When I first started sharing with my colleagues and community that I would be living in El Salvador working with ex-gang members, their first question was “Will you be safe?” This question was admittedly ironic, since my placement was with Creative Associate International’s Crime and Violence Prevention Project (CVPP). While the question was rooted in concern for my well-being, it reflects the ways in which the discourse around El Salvador is dominated by violence, gangs, and poverty.
At the Keough School of Global Affairs, many of our classes demand interrogation of themes like this. In contexts of violence such as those in El Salvador, there has been a tendency to rely on repressive tactics that risk exacerbating the problem. There are an estimated 60,000-70,000 active gang members in El Salvador. If each of those gang members is part of a family who could be affected by repression, then there is tremendous risk for creating more division in the larger society rather than addressing the original conflict.
The CVPP is one of the first large projects to work on tertiary prevention, which is direct intervention with people looking to leave gangs. Focusing on rehabilitation of people trying to leave the gangs—already very challenging—creates opportunities to lower the number of gang members, decrease violence, and address original factors that lead to people joining gangs. Out of most of the ex-gang members I have spoken with, many reference wanting to feel like their identity is respected and that their well-being sustained. Due to contexts of unresolved conflict, scarce resources, classism and other issues that maintain violence, people who join the gangs seek alternative groups that respect their human dignity.
For example, there are two dominant gangs in El Salvador, both of which originated in Los Angeles in the 1980s and 90s. During these years, a surge of Central American immigrants fleeing civil war and conflict landed in LA seeking refuge. LA did not have the infrastructure to support the sudden influx of people, which resulted in high unemployment and dense urban living situations. Existing gang violence and insufficient municipal infrastructure created an impossible reality, which led to the creation of new gangs for safety and community reasons. With high homicide rates and violence in LA, the US responded with heavy-handed incarceration and deportation policies. This response sent young men back to their birth countries, though many did not even speak Spanish. The policy implementation could not have foreseen the violence that the US would export back to Central America, which in 20 years would create a new iteration of the immigration crisis.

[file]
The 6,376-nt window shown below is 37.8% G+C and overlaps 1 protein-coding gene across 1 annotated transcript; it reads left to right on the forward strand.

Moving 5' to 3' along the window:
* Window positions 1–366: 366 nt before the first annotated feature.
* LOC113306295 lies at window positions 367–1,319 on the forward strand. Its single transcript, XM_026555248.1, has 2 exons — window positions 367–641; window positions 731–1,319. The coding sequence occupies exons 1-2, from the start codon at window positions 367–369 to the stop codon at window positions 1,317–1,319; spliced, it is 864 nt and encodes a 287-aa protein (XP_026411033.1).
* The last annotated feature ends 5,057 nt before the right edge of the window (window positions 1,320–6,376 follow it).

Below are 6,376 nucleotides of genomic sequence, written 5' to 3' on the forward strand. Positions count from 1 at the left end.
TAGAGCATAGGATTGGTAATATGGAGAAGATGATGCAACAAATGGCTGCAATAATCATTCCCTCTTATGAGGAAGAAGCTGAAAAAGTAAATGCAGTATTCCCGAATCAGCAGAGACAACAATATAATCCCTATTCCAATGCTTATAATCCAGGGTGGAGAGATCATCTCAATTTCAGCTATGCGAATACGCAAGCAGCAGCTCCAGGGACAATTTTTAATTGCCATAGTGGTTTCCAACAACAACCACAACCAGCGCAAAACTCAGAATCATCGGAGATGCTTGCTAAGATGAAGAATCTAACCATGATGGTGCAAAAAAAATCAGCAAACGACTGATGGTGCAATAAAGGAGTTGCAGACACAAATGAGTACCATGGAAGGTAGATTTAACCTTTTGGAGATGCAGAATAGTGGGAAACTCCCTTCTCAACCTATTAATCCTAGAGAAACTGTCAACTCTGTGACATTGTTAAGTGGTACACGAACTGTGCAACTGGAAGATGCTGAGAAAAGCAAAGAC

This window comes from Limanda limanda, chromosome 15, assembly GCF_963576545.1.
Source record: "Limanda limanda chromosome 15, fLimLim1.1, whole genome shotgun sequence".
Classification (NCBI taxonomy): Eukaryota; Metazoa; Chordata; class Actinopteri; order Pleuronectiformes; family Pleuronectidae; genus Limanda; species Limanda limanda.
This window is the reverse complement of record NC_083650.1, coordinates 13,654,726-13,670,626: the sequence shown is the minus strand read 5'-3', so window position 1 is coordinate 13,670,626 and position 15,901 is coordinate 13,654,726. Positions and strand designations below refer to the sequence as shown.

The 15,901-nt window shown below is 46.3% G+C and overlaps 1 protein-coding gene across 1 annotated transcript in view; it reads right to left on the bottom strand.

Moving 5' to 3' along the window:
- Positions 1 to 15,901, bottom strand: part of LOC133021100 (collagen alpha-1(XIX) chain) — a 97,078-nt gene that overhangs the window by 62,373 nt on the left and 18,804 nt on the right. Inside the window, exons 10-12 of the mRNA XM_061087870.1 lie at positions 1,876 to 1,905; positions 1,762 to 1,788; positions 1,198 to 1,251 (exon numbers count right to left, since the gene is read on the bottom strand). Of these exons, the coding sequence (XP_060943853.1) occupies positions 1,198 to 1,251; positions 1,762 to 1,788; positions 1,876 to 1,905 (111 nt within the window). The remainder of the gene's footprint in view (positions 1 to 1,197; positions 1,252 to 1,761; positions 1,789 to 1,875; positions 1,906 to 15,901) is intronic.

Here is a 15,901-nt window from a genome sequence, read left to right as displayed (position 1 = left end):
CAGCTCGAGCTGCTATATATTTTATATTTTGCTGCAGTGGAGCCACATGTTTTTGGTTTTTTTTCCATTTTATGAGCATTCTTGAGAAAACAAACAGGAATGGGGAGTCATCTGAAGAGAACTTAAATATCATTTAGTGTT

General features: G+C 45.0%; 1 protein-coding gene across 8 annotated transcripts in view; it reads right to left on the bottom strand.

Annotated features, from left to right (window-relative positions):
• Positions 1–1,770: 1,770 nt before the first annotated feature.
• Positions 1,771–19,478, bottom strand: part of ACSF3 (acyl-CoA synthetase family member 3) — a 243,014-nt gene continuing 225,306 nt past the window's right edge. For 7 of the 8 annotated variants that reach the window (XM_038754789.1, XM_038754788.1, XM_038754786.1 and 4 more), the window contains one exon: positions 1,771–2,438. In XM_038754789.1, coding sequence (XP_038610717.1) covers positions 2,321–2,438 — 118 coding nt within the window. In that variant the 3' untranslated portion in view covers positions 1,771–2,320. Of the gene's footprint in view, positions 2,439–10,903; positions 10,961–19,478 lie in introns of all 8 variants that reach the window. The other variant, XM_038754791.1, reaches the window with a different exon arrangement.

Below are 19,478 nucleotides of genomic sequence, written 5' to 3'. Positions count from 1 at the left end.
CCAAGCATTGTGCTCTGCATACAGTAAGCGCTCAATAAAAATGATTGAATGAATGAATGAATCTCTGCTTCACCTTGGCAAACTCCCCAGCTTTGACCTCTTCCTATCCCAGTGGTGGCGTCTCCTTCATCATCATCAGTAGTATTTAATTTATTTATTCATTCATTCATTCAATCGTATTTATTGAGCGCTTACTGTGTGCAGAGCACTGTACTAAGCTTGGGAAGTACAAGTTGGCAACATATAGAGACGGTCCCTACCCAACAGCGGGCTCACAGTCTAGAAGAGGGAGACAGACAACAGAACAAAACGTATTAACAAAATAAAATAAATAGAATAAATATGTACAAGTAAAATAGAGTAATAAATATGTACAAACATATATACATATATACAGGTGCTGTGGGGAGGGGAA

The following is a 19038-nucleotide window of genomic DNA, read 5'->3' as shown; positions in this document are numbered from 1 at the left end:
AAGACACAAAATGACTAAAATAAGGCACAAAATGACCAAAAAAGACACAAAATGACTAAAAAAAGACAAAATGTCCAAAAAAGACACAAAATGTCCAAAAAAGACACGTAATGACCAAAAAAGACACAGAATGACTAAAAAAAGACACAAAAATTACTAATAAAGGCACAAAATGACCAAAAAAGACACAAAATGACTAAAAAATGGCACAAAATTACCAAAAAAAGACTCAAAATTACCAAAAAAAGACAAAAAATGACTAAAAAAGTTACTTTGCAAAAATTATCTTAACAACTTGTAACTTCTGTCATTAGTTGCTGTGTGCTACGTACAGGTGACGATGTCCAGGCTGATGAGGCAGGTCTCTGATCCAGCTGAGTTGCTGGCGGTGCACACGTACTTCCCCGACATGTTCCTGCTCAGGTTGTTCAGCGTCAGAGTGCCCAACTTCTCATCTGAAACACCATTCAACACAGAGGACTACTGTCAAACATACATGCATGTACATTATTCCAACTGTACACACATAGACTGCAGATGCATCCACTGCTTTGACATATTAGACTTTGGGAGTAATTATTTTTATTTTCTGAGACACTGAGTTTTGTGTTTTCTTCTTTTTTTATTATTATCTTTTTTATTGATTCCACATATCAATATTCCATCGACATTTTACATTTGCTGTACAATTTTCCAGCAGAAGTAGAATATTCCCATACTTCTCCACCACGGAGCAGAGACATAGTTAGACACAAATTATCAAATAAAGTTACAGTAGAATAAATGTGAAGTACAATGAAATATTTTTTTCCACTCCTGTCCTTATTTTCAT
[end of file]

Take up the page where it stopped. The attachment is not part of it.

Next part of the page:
For the last 10 years or so, the popular rhetoric assigned to gangs and gang members in Central America has been one based on violence and fear. The violence perpetuated by gangs is harsh and inexcusable, leaving several communities in El Salvador struggling. Through extortion and other forms of violence, the gangs in El Salvador pose threats to the Salvadoran social fabric that increase instability, migration, and lower chances of success. With every new iteration of repressive mano dura, or Iron Fist policy, gangs adopt a more formal infrastructure and presence.
Gang members may commit violent acts, but the questions need to be asked in order to think about gangs origin and historical trajectory. Why did they end up in a gang in the first place? How did the public institutions, international policies, and social fabric fail people enough that they would join a gang? How do gangs provide a sense of safety or security to involved people that they may not feel otherwise? Applying an anthropological lens reveals more answers that may not excuse behavior, but offer hints for disrupting and transforming violence.
As a peacebuilder from the USA, I come home every day with new questions, information and experiences to think about. My country not only deported the original gangsters, but also policies that provide quick answers without addressing root causes. Scholar-activist John Paul Lederach’s reflections resound daily: “To speak well and listen carefully is no easy task at times of high emotions and deep conflict. People’s very identity is under threat.” The starting question may still be, “Will you be safe?” But as practitioners, we must reframe the question to “How is this person not safe due to underlying structural and historical causes that threaten the dignity of the person in front of me?” If practitioners do not, we risk replicating historical patterns of violence towards current and future generations, compounding the root causes and contributing to future insecurity.